She took the underground train from Heathrow. My children and I were waiting for her at the reception desk in our building. We were waiting for a long time, and I couldn’t reach her on the phone. She got lost, I knew it; but when she finally arrived, she wouldn’t admit it. She didn’t look tired, but then, my mother never looks tired. Her golden-blonde Marilyn Monroe hair had pink highlights on the ends of some curls, and there was a fresh layer of diva-shade lipstick on her lips. She wore large rings, mostly shaped like skulls, and feather earrings. She left traces of lipstick on my children’s cheeks and foreheads. They didn’t mind.
New neighbours have moved in on our floor: a single mum and her son. We said hi to them in the lift that took us all to the same floor. My new neighbour is a beautiful, elegant and serious black woman. Her son is eight and a bit small for his age. ‘He won’t eat,’ the new neighbour said. ‘He only eats three kinds of food: plain meat, toast and butter, and clear soup.’
‘Just like my daughter,’ I said.
My mother was blinking fast. I knew she was dying to participate in the conversation. ‘Ven children hungry, children eat,’ she said and kissed all children on their heads, our little new neighbour included.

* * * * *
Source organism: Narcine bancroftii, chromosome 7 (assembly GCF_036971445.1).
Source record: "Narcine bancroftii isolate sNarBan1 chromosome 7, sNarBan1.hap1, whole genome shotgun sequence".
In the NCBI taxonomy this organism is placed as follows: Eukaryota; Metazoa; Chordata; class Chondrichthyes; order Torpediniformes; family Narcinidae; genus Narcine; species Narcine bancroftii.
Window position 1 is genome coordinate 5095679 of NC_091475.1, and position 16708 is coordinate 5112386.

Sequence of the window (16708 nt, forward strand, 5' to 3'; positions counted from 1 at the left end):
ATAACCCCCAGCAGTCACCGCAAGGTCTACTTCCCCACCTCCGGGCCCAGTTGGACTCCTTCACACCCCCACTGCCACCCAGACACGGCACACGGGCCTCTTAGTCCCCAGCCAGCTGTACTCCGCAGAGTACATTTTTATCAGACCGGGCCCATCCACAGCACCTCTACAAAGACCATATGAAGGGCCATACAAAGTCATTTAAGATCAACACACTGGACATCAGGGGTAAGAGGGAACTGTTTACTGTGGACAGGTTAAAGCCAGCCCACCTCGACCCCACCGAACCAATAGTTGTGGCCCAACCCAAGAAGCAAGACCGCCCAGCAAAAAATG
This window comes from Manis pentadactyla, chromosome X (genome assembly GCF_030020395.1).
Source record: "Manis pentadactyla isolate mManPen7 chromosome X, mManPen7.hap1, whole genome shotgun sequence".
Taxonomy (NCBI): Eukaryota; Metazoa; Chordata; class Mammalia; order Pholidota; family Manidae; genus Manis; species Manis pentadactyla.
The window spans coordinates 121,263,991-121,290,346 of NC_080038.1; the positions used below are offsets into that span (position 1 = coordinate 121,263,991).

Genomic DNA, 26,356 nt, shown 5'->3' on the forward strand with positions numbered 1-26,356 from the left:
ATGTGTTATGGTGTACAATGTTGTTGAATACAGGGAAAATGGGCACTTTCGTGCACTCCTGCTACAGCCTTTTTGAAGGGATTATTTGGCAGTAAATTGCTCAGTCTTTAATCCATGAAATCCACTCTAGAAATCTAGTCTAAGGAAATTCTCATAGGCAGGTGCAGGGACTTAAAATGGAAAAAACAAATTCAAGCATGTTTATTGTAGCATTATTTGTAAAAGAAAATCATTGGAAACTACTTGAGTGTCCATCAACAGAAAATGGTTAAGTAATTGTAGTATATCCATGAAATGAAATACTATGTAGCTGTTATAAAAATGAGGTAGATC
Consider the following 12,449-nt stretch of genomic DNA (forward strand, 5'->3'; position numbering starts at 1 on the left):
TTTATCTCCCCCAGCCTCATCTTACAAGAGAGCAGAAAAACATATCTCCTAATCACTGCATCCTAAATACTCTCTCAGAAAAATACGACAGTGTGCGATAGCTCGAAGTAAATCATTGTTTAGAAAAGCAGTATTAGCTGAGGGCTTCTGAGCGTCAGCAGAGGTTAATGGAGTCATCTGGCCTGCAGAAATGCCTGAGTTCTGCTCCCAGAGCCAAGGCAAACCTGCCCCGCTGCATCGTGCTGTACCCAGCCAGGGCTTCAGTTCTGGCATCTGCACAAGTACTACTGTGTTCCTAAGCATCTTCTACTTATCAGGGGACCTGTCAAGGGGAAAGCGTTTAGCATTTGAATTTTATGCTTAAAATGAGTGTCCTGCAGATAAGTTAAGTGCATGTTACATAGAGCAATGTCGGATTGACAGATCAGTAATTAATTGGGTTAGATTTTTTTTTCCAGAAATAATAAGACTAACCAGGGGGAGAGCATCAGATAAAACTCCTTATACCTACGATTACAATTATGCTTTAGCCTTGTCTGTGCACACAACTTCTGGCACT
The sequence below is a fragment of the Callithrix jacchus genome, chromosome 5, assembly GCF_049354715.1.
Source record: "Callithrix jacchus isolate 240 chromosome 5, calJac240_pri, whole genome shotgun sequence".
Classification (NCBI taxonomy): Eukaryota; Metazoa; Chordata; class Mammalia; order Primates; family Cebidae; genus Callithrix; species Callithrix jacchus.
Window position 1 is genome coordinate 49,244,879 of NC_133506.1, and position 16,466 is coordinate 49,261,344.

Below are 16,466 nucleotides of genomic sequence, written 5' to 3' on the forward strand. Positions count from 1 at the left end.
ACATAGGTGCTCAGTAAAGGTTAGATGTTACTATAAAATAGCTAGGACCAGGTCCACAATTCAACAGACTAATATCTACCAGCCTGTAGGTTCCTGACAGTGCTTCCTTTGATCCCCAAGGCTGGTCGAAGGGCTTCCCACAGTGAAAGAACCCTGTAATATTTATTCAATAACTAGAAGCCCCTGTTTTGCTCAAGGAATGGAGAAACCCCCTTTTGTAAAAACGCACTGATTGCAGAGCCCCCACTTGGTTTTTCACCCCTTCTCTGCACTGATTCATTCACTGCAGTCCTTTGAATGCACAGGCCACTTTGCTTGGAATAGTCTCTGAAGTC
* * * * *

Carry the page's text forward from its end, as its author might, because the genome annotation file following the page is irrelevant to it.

The lift stopped at our floor. The door opened.
‘Bye bye, see you,’ we were saying.
‘Come to our apartment,’ my mother said to the new neighbour. ‘We smoke and talk and do everything.’
‘I will definitely come,’ the neighbour said.
The next day, on our way back from the school drop off, my mother and I passed by the new neighbour’s door. We overherheard her singing in a soulful voice (‘Contralto,’ my mother whispered), while vacuuming her flat.
‘He-ey, baby,’ she sang. ‘There ain’t no easy way out. Mm.hm. I will stand. My. Ground. And I won’t. Back. Down.’
My mother and I just stood there, in front of the neighbour’s apartment, and listened. When the neighbour stopped singing and vacuuming, my mother applauded. I poked her with my elbow. ‘Bravo!’ Mother shouted.
‘Bravo!’ louder now, as I was dragging her down the hallway, towards our flat. ‘Bravo!’ she managed to shout one more time, before I closed our entrance
door in front of her face.
Ten minutes later, our doorbell rang. Our doorbell here sounds like a scream; it always startles me. ‘Change this monster sound!’ Mother said.
‘I can’t,’ I said. ‘We are just renting this place, remember?’
‘Well then at least open the door.’
It was our new neighbour. She brought us slices of her banana loaf.
‘Yes,’ my mother said. ‘This cake ist fantastiche. But now, we eat my cake.’
So Mamma served her ‘Swiss roll’ instead. Oh, the roll-cake made by her; with the layers of rosehip jam so thin, so precise. But the neigbour didn’t touch the Swiss-roll. It was a cake power game. And I was enjoying it.